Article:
Dr Louis Bhérer

Dr Louis Bherer, Ph. D., Neuropsychologue

Professeur titulaire, Département de Médecine, Université de Montréal, Directeur adjoint scientifique à la direction de la prévention, chercheur et Directeur du Centre ÉPIC, Institut de cardiologie de Montréal.

Physical activity, exercise and brain health!

Exercise can prevent or slow the cognitive decline associated with aging if done regularly at a moderate intensity.

Exerkines : Mediators of the health benefits of exercise

Exerkines are molecules released in response to exercise, which have the potential to improve cardiovascular, metabolic, immunological, and neurological health.

The benefits of “forest bathing” on psychological well-being

The health benefits of “forest bathing” (shinrin-yoku) were recently evaluated in an umbrella study.

Eating well to maintain cognitive health

Several studies report that a plant-rich diet is associated with a reduced risk of cognitive decline and neurodegenerative diseases.

Living a healthy lifestyle could slow memory decline

According to a study in China, memory decline was slower in older people who had a healthy lifestyle, even in those who had a genetic risk factor (APOE4) for Alzheimer’s disease.

The benefits of walking outside on the brain

A 15-minute walk outdoors improves cognition, according to a Canadian study.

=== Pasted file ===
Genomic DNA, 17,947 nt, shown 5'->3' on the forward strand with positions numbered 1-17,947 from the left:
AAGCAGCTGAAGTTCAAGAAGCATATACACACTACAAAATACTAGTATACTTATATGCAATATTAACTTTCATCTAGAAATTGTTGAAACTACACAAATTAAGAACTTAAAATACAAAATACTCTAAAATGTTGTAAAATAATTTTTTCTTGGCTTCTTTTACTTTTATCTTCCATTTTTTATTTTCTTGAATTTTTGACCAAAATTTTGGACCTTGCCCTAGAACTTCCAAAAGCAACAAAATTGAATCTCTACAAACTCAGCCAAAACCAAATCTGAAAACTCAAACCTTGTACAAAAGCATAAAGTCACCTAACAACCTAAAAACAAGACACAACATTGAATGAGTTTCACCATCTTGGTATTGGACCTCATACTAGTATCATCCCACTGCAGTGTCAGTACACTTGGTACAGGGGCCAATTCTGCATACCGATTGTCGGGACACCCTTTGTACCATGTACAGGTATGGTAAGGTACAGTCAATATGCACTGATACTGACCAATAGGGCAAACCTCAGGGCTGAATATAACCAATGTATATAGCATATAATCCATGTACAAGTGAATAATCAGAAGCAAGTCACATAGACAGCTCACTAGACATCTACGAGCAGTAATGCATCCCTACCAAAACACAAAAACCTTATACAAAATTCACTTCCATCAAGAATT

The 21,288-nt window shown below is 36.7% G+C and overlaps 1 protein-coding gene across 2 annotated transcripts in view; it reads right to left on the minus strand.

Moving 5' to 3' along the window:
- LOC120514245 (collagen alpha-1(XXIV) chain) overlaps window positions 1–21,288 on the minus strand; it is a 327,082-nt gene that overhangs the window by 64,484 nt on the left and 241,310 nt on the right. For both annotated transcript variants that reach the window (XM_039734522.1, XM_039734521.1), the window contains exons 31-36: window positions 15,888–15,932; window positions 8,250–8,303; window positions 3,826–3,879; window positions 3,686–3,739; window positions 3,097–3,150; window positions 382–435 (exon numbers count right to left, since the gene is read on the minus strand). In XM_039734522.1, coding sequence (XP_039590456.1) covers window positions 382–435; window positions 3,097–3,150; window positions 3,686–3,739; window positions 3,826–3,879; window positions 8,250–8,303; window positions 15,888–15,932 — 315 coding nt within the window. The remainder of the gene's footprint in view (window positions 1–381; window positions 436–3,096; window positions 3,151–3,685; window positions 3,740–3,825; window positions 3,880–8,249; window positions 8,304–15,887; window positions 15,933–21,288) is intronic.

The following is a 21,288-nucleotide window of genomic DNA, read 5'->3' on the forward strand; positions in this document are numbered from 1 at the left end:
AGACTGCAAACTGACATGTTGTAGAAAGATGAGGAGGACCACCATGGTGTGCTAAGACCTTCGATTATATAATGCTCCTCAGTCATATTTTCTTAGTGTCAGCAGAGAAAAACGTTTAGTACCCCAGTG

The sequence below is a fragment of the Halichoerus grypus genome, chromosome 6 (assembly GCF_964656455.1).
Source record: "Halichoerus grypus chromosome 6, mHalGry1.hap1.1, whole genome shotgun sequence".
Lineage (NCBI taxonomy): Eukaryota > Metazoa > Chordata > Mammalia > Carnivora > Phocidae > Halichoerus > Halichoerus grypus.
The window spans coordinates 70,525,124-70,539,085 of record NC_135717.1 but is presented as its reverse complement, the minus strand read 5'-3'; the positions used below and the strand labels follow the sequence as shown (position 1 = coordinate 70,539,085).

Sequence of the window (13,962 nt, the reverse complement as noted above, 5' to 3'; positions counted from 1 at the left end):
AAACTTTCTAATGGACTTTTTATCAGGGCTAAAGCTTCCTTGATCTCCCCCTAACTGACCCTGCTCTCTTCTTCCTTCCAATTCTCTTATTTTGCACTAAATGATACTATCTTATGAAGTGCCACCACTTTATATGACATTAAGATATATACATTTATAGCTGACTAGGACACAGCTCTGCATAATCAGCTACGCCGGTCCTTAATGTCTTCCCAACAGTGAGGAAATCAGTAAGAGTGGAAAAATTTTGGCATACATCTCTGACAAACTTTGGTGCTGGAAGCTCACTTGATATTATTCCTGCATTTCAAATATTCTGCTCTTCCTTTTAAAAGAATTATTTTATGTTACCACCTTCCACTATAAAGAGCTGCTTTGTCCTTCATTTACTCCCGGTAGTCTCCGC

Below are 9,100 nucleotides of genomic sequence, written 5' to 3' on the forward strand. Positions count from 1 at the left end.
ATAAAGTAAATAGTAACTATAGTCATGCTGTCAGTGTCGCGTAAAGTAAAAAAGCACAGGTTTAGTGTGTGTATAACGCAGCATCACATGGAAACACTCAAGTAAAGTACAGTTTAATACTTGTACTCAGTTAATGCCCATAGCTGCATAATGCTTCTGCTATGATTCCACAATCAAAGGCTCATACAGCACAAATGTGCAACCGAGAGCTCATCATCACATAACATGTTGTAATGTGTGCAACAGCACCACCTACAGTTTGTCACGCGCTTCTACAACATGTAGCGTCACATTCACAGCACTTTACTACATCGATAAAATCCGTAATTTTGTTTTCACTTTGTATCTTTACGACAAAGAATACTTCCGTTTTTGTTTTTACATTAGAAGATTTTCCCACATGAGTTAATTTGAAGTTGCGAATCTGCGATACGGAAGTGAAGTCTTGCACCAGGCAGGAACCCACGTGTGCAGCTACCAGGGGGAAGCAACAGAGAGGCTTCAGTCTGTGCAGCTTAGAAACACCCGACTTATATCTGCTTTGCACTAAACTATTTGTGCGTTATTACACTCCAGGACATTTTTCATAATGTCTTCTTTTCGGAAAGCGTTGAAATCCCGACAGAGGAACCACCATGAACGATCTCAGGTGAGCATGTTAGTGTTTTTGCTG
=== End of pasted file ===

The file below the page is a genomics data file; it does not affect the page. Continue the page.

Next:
A diet rich in flavonols is associated with slower cognitive decline

A dietary intake rich in flavonols, mainly from fruits and vegetables, is associated with a slowing of the progression of cognitive and memory decline in the elderly, according to a US study.

Walking in the forest has positive impacts on the brain

A study reports that an hour of walking in the forest is associated with a significant decrease in the activity of the amygdala, the area of the brain involved in the stress response.

Walking associated with reduced risk of dementia, cardiovascular disease and cancer

The amount (number of steps/day) and the intensity (number of steps/min) of walking are associated with a reduced risk of dementia, premature mortality, cardiovascular disease and cancer, according to a prospective study among a large cohort from the United Kingdom.

Ultra-processed foods associated with an increased risk of dementia

Consuming large amounts of ultra-processed foods increases the risk of developing dementia as you age, according to a recent study.

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